Pulse+IT Blog

Return of the JeHDI

The Royal Australasian College of Physicians was in the news this week with the release of its pre-election statement outlining what it thought should be on the policy agenda for the incoming government. There were some quite excellent suggestions in the document about preventative health and financial levers for improving chronic disease management and the obesity crisis, as well as a few long shots that have no chance of getting up.

Ideas like a tax on sugary drinks and volumetric taxation for alcohol are extremely unpalatable to the two major parties and would incite enormous rounds of pearl clutching from the anti-nanny state types, the very people who were responsible for encouraging the abolition of the Australian National Preventative Health Agency in 2014, which the RACP now wants re-established.

Microsoft schedules HealthVault's funeral

It didn't come as much of a surprise so soon after the news broke that Microsoft was dropping support for its Microsoft Band and Microsoft Health Dashboard apps that it was also canning its HealthVault personal health record. While HealthVault was a pretty good product, it really never got the uptake outside of the worried well and corporate wellness markets that it needed to survive.

There are still plenty of PHRs and similar sorts of apps on the market and Microsoft itself is recommending customers have a look around for alternatives. One is Get Real Health, which is offering to let HealthVault users migrate their data over to its Lydia platform and keep the same credentials. For those who have long memories, when Google pulled the plug on its Google Health product it told users to shop around, with one recommendation being HealthVault.

Is everything above board at the agency?

In what was a highly charged week in Australian politics featuring the final sitting of the 45th Parliament and big numbers being boasted in budget speeches, the appointment of a few new faces to the board of the Australian Digital Health Agency flew very much under the radar.

The announcement doesn't seem to have made any waves anywhere else apart from Pulse+IT, where we reported it the day before the official announcement was released, having been told by a very officious type at the Department of Health's media unit to mind our own business when we inquired about it earlier in the week. That of course just confirmed what we suspected.

No silver bullet for secure messaging

As we alluded to last week, the Australian Digital Health Agency has come back to the table this week with a bit of cash for clinical software vendors that weren't involved in the two secure messaging proof-of-concept trials it sponsored in Victoria to update their systems to incorporate new standards for interoperability.

While the money on offer was the headline, no one is under any illusion that this is the end of the road for what has been an intractable problem for well over a decade. In fact, pretty much everyone agrees it's just the start. Pulse+IT has written numerous screeds about the many challenges – technical, financial, cultural and practical – that face the healthcare industry in achieving a secure system of electronic communication so we won't repeat them again, but we will point you to an opinion piece we published yesterday by by Peter MacIsaac, who does a great job outlining some of the many challenges that remain, particularly around aspects such as message content and vocabulary adoption.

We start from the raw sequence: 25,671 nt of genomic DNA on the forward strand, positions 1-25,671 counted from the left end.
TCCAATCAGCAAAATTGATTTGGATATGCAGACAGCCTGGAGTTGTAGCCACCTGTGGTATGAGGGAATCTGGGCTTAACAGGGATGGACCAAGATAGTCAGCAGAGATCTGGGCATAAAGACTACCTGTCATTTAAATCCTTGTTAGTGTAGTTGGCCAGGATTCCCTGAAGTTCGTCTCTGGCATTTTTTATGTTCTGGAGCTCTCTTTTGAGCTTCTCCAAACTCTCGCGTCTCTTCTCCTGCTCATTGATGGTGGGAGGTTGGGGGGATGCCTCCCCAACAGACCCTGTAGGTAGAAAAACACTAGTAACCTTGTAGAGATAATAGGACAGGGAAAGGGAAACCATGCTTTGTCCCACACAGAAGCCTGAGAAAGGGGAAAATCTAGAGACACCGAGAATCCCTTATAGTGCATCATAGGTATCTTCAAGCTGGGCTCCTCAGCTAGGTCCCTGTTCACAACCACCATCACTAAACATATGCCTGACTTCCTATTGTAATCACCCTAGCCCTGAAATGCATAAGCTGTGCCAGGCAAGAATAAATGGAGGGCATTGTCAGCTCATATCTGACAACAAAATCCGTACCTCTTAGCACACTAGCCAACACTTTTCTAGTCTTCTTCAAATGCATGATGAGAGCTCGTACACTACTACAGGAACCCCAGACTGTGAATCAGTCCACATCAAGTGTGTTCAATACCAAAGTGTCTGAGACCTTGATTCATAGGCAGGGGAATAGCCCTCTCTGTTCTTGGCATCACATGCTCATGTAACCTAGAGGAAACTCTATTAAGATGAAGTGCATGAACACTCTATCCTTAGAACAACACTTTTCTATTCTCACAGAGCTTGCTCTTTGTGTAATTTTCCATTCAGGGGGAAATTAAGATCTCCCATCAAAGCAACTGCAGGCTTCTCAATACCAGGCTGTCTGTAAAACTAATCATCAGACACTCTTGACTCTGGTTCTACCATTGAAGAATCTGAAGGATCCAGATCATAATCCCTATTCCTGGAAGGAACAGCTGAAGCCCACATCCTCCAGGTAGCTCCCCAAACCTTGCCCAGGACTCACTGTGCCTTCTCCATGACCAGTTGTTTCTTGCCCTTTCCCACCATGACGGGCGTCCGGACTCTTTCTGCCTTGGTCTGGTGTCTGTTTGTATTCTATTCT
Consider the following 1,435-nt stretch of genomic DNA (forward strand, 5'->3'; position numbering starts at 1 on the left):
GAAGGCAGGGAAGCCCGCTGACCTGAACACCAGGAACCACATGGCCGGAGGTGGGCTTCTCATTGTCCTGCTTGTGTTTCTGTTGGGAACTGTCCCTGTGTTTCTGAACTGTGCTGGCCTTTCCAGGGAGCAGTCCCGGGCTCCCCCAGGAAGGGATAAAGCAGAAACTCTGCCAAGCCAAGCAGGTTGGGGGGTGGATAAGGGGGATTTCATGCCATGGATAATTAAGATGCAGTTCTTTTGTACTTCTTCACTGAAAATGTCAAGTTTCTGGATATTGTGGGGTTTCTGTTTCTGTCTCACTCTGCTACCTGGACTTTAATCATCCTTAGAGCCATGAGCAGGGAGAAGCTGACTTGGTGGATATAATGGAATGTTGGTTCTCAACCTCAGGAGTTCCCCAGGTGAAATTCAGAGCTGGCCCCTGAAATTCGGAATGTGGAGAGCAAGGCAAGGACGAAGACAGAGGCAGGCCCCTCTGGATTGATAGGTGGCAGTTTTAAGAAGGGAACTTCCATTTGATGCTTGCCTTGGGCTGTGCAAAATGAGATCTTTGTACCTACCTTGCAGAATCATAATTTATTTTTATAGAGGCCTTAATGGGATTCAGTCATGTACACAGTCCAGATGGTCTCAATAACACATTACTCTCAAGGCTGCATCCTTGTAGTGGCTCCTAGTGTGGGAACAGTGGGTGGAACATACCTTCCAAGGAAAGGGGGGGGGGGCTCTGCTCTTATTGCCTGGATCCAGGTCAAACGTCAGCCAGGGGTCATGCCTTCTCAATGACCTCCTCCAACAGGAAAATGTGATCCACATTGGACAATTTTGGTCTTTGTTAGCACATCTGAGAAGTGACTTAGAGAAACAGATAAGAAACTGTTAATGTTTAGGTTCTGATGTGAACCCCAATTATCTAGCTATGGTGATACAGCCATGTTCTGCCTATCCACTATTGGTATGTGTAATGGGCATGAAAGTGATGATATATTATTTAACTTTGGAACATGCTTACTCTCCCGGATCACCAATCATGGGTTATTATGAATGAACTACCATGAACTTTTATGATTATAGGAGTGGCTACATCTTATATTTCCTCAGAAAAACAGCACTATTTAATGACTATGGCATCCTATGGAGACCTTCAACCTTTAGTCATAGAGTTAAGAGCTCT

ADHA batting zero for two on My Health Record

For those among us who have despaired at the bungled, fumbled, laborious roll-out of the My Health Record over the last seven years, have we got news for you! The Australian National Audit Office (ANAO) has decided to take a look at the implementation of the system in all its gory details, and you get to have your say.

The ANAO has announced it is holding an audit to “assess the effectiveness of the Australian Digital Health Agency's implementation of the My Health Record system”. The audit will not cover the merits of government policy, it says, but it does have a role in assessing the efficient and effective implementation of government programs. You have until April 14 to have a say, with a report to be delivered in October.

Forget MyHR: SMD is back

As the hoo-ha over My Health Record dies down, this week the industry turned its attention back to a problem that has dogged the Australian healthcare system for well over a decade: secure messaging interoperability, or lack thereof, and the continued reliance on paper for clinical communication between different settings.

New Zealand is well on the way to solving this problem because it primarily uses one messaging service but also because its Health Information Standards Organisation (HISO) has managed to get consensus within the industry on standards for messaging along with code sets, security and privacy. New Zealand also has the benefit of a mature National Health Index (NHI) patient identifier and its associated health practitioner index.

Another round of turf wars erupt

It has been a bit quiet on the health IT front recently but things were enlivened somewhat this week with another eruption of the ongoing turf war between doctors and pharmacists. No sooner had a brief announcement of a partnership between health insurer Bupa and the newly merged TerryWhite Chemmart been released than the AMA decided to arc up, thundering about how it threatened the very foundations of general practice.

It's doubtful that there's really much cause for concern over a vague agreement on reducing some costs for medications and supplies for Bupa health fund members, combined with a bit of encouragement to take part in in-pharmacy health screening programs pharmacies and the promise of a dinky new health app, but the AMA let fly nonetheless.

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